Chuck Sillari remembers the first time he looked at a meal kit box. He saw a tomato wrapped in bubble wrap and a package of spices. “Where’s the personality?” he wondered.
Sillari and his partners at the Boston Burger Company imagined a different reality that spurred the August 2016 debut of BurgaBox, a meal-kit service sharing the indulgent burgers, fries, and mac ’n’ cheese dishes core to the Boston Burger Company brand.
Promoting BurgaBox in its restaurants and to an extensive email database, Sillari and his partners were soon shipping upward of 1,200 meal-kit boxes per month. “It was fun and the numbers were working,” Sillari says.
By early 2018, however, BurgaBox began feeling an unanticipated pinch. A rise in West Coast orders combined with BurgaBox’s free shipping promise began straining the concept. Yet more, BurgaBox’s success demanded constant attention—new products, digital marketing, and manpower—that Sillari and his team paused BurgaBox operations.
“We needed to refine the business model and market strategy because meal kits demand a lot,” Sillari says.
Since debuting in the U.S. market about seven years ago, meal kits have become a headline-grabbing force. Major players like Blue Apron, Plated, and HelloFresh have captured notable investors while niche players like Southern-inspired PeachDish and plant-based Purple Carrot have entered the fray alongside retail powerhouses like Amazon and Walmart.
Packaged Facts reports that U.S. meal-kit sales finished 2018 at roughly $3 billion in sales, a double-digit increase from 2017, and the market research firm expects that growth to continue in the coming years. Figures and prognostications like that have put some restaurants on edge, even if the $825 billion eateries earned in 2018 dwarfs meal kits’ tally.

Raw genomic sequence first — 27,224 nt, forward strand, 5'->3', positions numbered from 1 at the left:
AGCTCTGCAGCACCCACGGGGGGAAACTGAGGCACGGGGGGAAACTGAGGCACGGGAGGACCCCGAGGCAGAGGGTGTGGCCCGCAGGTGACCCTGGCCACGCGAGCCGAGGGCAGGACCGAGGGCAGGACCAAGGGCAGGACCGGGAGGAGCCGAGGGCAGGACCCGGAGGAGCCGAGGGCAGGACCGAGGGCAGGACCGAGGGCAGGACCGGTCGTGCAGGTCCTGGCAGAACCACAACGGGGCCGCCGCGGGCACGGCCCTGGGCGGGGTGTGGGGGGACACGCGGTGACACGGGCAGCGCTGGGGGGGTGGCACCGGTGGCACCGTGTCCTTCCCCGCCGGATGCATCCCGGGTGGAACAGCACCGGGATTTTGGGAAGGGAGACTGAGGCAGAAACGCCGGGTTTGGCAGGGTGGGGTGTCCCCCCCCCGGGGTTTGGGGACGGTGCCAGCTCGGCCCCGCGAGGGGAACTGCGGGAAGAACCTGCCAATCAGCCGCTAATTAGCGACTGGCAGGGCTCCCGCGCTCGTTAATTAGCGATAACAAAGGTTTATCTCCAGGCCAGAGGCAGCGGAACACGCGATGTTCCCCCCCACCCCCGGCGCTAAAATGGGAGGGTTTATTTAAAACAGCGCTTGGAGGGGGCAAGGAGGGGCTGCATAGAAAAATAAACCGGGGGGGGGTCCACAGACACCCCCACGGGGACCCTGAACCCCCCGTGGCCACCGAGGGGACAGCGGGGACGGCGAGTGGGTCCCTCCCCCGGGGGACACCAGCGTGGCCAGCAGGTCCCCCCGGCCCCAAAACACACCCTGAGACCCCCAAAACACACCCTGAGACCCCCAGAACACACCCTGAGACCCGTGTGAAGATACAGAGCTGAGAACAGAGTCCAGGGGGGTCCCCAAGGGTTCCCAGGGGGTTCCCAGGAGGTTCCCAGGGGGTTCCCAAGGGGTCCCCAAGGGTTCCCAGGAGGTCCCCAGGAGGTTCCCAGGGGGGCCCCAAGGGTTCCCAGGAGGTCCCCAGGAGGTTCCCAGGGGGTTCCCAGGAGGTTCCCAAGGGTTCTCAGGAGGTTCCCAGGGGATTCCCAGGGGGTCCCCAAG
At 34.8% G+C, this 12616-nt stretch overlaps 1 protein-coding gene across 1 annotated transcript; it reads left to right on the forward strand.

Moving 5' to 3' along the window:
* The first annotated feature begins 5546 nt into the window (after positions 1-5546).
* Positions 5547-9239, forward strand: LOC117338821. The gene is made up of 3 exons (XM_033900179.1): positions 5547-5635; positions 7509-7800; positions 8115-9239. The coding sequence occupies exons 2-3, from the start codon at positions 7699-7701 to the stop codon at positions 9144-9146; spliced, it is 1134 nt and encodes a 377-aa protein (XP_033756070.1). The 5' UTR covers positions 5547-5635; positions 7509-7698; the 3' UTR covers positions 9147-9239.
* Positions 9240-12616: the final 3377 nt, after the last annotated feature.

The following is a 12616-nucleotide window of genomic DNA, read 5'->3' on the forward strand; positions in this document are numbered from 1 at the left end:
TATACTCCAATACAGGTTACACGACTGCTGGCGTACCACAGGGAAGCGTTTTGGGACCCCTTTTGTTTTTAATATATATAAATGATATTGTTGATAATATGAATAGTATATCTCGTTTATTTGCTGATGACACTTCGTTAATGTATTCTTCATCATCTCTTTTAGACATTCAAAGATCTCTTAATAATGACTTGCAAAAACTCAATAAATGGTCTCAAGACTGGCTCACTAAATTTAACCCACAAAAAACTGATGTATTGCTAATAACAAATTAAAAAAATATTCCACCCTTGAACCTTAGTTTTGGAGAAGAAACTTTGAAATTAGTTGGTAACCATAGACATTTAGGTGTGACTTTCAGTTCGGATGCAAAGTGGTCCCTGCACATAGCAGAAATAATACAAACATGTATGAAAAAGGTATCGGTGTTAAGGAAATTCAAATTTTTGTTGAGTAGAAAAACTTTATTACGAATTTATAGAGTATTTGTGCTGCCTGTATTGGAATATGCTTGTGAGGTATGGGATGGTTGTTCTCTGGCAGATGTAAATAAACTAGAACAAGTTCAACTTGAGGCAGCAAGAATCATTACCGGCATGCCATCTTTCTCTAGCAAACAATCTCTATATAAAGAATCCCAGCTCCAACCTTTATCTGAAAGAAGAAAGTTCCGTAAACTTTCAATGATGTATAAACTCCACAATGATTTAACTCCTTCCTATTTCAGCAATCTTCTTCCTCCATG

Whether as a defensive move or an offensive play to boost revenue, some restaurants have given meal kits an exploratory look, especially with an estimated 80 percent of meals still consumed in the home.
But is that a savvy investment of time?
Although these kits are expected to skyrocket in the immediate future, many analysts see an unsustainable business model plagued by intense customer acquisition costs, customer retention battles, and delivery challenges. Even big public players like Blue Apron and HelloFresh have yet to achieve profitability, and that’s with devoting their full resources to meal kits, not meal kits and running restaurants.
The NPD Group food and beverage industry analyst Darren Seifer compares today’s meal-kit sector to the late 1990s dot-com bust, which is to say a lot of players jockeying for share but few making any money.
“This is still very much a market in a state of evolution,” Seifer says.
And it shouldn’t be surprising given other mighty headwinds attacking the category. The meal-kit game requires knowledge of shipping, packaging, digital marketing, and all the logistics required to prepare and send kits. In other words: uncharted waters for most restaurateurs. Then, of course, there’s the added manpower and space needed. Sillari says Boston Burger would not have launched BurgaBox if not for its 4,000-square-foot commissary space and a capable team.
Despite those clear and varied challenges, Dave Query, founder of the Colorado-based Big Red F Restaurant Group behind heralded concepts like Jax Fish House & Oyster Bar, says meal kits are absolutely worth investigating.
“As competition grows and expenses increase, everyone needs to consider top-line growth, including how they can capture different meal periods and demographics,” Query says. “The restaurant business is different today, and you can’t put your head in the sand.”
That’s why Big Red F has partnered with third-party delivery services and unveiled carefully crafted carryout “kits” like the Jax’s Oyster Club program that pairs fresh oysters with preparation tips. Even with these irons in the fire, the group is continuing to examine meal kits.
While Seifer doesn’t see meal kits revolutionizing restaurants, such specialty services do offer consumers another experiential point and address consumers’ desire to entertain in the home.
“Every restaurant will have to figure out how their consumers will feel about this,” says Seifer, adding that signature dishes from a casual arena may be better suited for meal kits than fine-dining options require specific kitchen skills.
Indeed, that’s what BurgaBox offered: simple-to-prepare signature items that were featured in an episode of “Diners, Drive-Ins and Dives.”
After a year hiatus, Sillari and his team are back at it with a more thoughtful edge. For now, it is shipping a limited menu to East Coast customers only.
“We’re definitely doing this with eyes wide open,” Sillari says. “We’ve ramped it back up, and we’ll see what happens.”